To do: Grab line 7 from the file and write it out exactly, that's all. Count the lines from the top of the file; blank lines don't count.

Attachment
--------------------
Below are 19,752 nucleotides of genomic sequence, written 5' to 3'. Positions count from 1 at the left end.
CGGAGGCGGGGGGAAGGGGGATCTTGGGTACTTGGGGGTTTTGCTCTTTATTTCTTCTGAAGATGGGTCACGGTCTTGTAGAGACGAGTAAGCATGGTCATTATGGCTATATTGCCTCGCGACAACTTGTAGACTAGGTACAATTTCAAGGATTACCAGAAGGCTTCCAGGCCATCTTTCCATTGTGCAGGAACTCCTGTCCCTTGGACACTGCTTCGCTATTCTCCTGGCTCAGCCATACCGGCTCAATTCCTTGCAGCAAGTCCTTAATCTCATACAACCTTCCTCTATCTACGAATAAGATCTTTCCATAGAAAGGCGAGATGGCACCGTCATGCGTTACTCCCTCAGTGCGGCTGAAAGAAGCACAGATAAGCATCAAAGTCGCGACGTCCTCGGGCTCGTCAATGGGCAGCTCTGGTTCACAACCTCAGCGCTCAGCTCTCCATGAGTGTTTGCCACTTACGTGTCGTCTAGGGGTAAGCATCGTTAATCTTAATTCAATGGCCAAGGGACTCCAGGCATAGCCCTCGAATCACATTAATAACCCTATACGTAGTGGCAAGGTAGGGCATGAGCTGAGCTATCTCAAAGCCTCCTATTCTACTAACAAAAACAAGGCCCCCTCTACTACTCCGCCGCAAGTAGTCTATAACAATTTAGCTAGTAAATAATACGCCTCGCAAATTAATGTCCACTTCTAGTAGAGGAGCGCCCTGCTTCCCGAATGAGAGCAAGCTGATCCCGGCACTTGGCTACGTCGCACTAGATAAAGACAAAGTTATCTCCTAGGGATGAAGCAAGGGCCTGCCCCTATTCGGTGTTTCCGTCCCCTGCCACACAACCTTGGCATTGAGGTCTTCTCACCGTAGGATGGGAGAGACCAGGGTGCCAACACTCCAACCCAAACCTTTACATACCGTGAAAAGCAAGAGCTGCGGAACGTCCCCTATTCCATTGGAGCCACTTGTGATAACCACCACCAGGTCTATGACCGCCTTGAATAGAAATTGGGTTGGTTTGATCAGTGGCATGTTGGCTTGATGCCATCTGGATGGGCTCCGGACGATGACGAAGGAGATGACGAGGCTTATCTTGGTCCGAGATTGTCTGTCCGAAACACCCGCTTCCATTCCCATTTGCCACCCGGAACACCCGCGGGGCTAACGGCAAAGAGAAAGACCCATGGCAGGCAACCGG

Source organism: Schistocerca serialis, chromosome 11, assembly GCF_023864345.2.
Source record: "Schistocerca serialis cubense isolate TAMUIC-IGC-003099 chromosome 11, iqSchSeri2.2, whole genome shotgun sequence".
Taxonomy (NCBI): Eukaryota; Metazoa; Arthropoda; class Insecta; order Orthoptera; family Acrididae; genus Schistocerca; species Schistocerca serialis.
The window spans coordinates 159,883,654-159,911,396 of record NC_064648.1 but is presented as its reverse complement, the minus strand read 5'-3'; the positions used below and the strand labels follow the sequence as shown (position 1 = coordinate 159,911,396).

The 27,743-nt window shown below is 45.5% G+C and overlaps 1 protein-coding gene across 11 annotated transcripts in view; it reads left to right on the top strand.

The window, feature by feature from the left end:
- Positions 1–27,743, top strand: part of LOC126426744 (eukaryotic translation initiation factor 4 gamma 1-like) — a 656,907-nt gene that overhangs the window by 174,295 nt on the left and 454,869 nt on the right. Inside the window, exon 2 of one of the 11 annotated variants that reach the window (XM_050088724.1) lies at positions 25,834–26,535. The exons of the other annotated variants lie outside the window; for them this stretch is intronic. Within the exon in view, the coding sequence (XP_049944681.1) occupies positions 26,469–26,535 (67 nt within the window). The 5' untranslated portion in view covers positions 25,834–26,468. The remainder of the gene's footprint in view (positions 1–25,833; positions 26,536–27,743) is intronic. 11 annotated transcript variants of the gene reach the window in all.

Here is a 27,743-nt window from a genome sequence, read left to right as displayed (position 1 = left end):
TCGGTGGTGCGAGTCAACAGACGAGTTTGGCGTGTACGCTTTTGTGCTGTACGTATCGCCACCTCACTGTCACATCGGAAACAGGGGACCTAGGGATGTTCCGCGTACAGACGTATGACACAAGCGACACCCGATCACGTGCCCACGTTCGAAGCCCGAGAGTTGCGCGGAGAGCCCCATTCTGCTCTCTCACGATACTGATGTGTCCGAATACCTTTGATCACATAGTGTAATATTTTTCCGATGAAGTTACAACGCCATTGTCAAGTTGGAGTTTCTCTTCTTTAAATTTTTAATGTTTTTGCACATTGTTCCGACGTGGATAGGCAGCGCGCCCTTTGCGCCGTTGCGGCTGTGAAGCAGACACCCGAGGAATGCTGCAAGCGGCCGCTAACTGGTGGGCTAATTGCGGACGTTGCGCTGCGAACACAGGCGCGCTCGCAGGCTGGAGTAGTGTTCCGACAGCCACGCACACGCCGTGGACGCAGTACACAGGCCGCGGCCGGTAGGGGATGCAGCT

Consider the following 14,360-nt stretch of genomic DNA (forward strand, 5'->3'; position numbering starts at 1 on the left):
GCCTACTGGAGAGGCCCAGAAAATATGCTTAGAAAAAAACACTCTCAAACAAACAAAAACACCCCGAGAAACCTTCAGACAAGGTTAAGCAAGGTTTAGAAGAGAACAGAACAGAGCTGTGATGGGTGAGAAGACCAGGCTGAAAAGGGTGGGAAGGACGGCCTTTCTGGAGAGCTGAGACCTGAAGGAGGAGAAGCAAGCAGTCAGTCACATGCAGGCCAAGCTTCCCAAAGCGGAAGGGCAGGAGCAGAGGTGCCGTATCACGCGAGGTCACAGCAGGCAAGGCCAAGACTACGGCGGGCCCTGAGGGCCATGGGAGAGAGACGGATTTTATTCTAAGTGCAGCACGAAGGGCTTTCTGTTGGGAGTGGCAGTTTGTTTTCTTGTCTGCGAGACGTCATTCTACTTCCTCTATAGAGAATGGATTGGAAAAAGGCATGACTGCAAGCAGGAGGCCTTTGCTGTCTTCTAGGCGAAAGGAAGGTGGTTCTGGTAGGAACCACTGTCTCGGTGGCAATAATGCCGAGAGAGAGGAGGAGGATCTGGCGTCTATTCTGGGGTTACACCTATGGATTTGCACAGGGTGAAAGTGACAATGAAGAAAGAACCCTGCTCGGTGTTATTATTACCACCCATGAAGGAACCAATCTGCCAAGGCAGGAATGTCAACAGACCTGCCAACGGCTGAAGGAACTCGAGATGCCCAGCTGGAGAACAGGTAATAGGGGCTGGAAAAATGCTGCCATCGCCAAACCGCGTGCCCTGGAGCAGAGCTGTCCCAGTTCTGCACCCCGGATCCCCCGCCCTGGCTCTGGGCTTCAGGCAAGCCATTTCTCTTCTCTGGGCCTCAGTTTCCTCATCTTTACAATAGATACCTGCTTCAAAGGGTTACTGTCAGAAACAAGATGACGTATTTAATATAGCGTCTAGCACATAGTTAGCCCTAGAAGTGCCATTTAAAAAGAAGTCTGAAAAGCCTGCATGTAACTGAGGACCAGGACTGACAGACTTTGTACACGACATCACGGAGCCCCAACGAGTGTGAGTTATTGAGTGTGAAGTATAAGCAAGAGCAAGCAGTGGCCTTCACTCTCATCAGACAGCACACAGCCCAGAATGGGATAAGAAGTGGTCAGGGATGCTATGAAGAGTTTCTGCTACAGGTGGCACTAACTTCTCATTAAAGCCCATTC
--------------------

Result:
The 27,743-nt window shown below is 45.5% G+C and overlaps 1 protein-coding gene across 11 annotated transcripts in view; it reads left to right on the top strand.